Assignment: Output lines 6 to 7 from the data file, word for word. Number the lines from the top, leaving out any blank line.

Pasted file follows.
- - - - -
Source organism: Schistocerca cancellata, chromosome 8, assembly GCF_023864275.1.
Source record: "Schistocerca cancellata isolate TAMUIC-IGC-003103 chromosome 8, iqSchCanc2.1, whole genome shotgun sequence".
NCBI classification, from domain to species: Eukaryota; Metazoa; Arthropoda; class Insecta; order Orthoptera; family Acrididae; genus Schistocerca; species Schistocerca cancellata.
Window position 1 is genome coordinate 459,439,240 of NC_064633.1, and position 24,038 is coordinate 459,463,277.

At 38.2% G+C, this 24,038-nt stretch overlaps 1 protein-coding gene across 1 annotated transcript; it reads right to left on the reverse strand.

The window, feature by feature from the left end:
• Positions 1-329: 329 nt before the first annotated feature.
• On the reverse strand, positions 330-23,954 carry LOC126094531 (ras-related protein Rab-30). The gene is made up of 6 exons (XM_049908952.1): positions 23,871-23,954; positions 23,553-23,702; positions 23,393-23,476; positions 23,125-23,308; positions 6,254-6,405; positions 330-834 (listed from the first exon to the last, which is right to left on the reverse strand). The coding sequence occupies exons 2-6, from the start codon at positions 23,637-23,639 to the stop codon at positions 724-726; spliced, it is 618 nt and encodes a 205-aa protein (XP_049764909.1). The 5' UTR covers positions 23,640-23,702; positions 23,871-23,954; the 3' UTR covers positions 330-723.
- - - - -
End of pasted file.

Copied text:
The window, feature by feature from the left end:
• Positions 1-329: 329 nt before the first annotated feature.